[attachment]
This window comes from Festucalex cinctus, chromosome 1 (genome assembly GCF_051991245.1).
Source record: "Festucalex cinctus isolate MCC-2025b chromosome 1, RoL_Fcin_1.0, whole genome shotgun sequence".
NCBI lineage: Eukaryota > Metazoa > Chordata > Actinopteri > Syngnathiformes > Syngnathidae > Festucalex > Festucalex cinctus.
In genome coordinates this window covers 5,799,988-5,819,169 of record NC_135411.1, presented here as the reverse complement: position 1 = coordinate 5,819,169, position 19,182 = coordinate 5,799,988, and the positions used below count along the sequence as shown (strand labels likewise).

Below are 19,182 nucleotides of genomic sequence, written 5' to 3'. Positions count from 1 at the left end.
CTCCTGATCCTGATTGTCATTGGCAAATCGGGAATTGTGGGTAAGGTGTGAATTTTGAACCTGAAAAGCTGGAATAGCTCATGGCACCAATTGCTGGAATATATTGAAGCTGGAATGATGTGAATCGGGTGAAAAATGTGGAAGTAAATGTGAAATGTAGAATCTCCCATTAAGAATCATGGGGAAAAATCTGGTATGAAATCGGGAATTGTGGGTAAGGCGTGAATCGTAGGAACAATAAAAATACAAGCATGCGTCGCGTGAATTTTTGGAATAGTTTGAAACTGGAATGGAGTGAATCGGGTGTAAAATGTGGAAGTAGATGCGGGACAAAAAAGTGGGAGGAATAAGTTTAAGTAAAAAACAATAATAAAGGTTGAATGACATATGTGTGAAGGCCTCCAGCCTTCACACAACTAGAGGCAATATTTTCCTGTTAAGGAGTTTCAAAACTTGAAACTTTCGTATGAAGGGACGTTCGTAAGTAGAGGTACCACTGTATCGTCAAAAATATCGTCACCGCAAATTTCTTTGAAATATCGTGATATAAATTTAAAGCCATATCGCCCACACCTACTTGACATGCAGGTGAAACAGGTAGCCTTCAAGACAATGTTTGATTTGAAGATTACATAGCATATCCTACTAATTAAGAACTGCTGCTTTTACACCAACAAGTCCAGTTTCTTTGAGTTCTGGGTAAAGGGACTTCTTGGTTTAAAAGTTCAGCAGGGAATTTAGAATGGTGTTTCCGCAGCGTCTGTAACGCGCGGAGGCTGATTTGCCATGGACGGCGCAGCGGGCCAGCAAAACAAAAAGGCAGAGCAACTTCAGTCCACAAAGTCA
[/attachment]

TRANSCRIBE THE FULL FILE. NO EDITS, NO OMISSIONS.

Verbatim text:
This window comes from Festucalex cinctus, chromosome 1 (genome assembly GCF_051991245.1).
Source record: "Festucalex cinctus isolate MCC-2025b chromosome 1, RoL_Fcin_1.0, whole genome shotgun sequence".
NCBI lineage: Eukaryota > Metazoa > Chordata > Actinopteri > Syngnathiformes > Syngnathidae > Festucalex > Festucalex cinctus.
In genome coordinates this window covers 5,799,988-5,819,169 of record NC_135411.1, presented here as the reverse complement: position 1 = coordinate 5,819,169, position 19,182 = coordinate 5,799,988, and the positions used below count along the sequence as shown (strand labels likewise).

Below are 19,182 nucleotides of genomic sequence, written 5' to 3'. Positions count from 1 at the left end.
CTCCTGATCCTGATTGTCATTGGCAAATCGGGAATTGTGGGTAAGGTGTGAATTTTGAACCTGAAAAGCTGGAATAGCTCATGGCACCAATTGCTGGAATATATTGAAGCTGGAATGATGTGAATCGGGTGAAAAATGTGGAAGTAAATGTGAAATGTAGAATCTCCCATTAAGAATCATGGGGAAAAATCTGGTATGAAATCGGGAATTGTGGGTAAGGCGTGAATCGTAGGAACAATAAAAATACAAGCATGCGTCGCGTGAATTTTTGGAATAGTTTGAAACTGGAATGGAGTGAATCGGGTGTAAAATGTGGAAGTAGATGCGGGACAAAAAAGTGGGAGGAATAAGTTTAAGTAAAAAACAATAATAAAGGTTGAATGACATATGTGTGAAGGCCTCCAGCCTTCACACAACTAGAGGCAATATTTTCCTGTTAAGGAGTTTCAAAACTTGAAACTTTCGTATGAAGGGACGTTCGTAAGTAGAGGTACCACTGTATCGTCAAAAATATCGTCACCGCAAATTTCTTTGAAATATCGTGATATAAATTTAAAGCCATATCGCCCACACCTACTTGACATGCAGGTGAAACAGGTAGCCTTCAAGACAATGTTTGATTTGAAGATTACATAGCATATCCTACTAATTAAGAACTGCTGCTTTTACACCAACAAGTCCAGTTTCTTTGAGTTCTGGGTAAAGGGACTTCTTGGTTTAAAAGTTCAGCAGGGAATTTAGAATGGTGTTTCCGCAGCGTCTGTAACGCGCGGAGGCTGATTTGCCATGGACGGCGCAGCGGGCCAGCAAAACAAAAAGGCAGAGCAACTTCAGTCCACAAAGTCA